Comment by Michael_Wiebe on Michael_Wiebe's Shortform · 2020-09-12T19:07:02.673Z · EA · GW

My model here is based on the same Jones (2016) paper.

Comment by Michael_Wiebe on Michael_Wiebe's Shortform · 2020-09-12T17:50:50.235Z · EA · GW

This model focuses on extinction risk; another approach would look at trajectory changes.

Also, it might be interesting to incorporate Phil Trammell's work on optimal timing/giving-now vs giving-later. Eg, maybe the optimal solution involves the planner saving resources to be invested in safety work in the future.

Comment by Michael_Wiebe on Michael_Wiebe's Shortform · 2020-09-12T17:46:08.165Z · EA · GW

Longtermism is defined as holding that "what most matters about our actions is their very long term effects". What does this mean, formally? Below I set up a model of a social planner maximizing social welfare over all generations. With this model, we can give a precise definition of longtermism.

A model of a longtermist social planner

Consider an infinitely-lived representative agent with population size . In each period there is a risk of extinction via an extinction rate .

The basic idea is that economic growth is a double-edged sword: it increases our wealth, but also increases the risk of extinction. In particular, 'consumption research' develops new technologies , and these technologies increase both consumption and extinction risk.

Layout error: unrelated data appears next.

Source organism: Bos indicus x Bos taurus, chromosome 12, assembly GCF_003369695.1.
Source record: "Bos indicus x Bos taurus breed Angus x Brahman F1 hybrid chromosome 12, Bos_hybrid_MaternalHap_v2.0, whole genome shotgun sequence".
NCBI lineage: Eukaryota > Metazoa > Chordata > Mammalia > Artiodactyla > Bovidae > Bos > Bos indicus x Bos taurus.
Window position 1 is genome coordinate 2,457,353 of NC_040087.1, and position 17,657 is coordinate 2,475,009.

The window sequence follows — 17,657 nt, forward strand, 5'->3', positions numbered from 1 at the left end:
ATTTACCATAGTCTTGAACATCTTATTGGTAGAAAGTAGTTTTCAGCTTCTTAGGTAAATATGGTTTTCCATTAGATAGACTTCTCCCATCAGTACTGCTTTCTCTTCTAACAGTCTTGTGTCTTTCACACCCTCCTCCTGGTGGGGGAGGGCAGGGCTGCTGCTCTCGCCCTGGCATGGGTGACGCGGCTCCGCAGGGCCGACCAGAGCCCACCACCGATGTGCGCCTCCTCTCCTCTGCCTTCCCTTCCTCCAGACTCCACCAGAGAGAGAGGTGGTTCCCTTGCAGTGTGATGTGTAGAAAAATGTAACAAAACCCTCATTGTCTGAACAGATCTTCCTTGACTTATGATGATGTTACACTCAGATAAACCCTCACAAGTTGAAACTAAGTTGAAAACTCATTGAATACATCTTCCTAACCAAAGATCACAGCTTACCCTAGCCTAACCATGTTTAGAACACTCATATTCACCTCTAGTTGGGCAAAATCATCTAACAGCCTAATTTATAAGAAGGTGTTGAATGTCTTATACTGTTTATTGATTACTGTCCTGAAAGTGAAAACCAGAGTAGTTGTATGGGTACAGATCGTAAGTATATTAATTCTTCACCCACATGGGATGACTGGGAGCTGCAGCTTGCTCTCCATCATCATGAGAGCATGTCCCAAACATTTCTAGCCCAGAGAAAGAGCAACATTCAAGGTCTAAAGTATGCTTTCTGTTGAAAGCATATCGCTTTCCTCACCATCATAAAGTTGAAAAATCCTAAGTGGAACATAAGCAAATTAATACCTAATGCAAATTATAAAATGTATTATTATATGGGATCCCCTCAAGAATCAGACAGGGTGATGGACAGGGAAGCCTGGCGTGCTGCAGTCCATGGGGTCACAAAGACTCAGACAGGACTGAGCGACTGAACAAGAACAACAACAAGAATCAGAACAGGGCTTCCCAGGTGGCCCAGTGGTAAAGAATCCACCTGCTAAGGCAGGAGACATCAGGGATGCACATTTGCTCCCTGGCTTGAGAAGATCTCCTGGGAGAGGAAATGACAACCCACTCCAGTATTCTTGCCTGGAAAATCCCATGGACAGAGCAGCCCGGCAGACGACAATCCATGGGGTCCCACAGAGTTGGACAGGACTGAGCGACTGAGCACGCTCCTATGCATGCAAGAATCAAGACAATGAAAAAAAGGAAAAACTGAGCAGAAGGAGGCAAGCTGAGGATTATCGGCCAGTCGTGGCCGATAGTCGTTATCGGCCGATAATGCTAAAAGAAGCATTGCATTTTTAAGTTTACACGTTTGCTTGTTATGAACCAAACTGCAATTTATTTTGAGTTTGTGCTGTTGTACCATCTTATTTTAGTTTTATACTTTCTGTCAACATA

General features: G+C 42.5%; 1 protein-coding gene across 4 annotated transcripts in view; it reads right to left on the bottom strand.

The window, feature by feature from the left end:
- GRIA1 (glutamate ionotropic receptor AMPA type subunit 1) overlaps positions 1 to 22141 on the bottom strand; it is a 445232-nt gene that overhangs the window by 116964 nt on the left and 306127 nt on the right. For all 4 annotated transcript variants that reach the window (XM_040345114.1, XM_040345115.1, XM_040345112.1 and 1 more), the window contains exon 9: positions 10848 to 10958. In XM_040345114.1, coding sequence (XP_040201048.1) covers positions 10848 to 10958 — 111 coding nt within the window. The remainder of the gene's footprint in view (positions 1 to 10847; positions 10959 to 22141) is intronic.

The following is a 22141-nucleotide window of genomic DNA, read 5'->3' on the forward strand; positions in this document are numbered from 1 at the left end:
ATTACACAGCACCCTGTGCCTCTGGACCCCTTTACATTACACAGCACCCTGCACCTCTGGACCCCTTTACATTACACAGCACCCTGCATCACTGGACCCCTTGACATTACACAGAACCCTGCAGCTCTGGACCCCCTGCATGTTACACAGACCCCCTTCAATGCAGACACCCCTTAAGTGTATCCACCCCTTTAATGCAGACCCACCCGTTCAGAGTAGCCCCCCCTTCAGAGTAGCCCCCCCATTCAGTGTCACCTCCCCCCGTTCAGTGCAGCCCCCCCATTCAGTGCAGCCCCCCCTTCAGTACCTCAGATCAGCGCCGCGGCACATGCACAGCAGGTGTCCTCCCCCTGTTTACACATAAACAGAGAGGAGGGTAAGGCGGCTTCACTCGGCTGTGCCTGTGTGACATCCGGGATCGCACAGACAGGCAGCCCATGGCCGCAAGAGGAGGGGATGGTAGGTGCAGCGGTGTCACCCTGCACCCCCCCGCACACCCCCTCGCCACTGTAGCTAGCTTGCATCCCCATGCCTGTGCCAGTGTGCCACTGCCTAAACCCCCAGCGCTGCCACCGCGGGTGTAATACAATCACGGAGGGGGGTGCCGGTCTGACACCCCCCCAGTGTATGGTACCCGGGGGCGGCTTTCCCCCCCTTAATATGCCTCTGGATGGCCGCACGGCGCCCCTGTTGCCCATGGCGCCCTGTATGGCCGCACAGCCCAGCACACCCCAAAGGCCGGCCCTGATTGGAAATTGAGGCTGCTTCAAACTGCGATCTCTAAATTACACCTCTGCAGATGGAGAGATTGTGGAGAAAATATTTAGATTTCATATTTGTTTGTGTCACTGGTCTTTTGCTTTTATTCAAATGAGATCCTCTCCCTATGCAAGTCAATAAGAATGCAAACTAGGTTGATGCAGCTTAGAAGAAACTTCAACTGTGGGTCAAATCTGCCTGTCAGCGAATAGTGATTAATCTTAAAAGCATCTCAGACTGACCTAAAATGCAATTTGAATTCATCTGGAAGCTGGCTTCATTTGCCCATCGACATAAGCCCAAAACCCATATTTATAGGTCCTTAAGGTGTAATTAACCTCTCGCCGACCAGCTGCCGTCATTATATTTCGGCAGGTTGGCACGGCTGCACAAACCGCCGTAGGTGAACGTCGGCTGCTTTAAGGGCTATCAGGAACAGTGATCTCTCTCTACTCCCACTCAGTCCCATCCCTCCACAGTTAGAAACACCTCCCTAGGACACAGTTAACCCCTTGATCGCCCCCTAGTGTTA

Here are the production functions for consumption and consumption technologies:

However, we can also develop safety technologies to reduce extinction risk. Safety research produces new safety technologies , which are used to produce 'safety goods' .


The extinction rate is , where the number  of consumption technologies directly increases risk, and the number  of safety goods directly reduces it.

Let .

Now we can set up the social planner problem: choose the number of scientists (vs workers), the number of safety scientists (vs consumption scientists), and the number of safety workers (vs consumption workers) to maximize social welfare. That is, the planner is choosing an allocation of workers for all generations: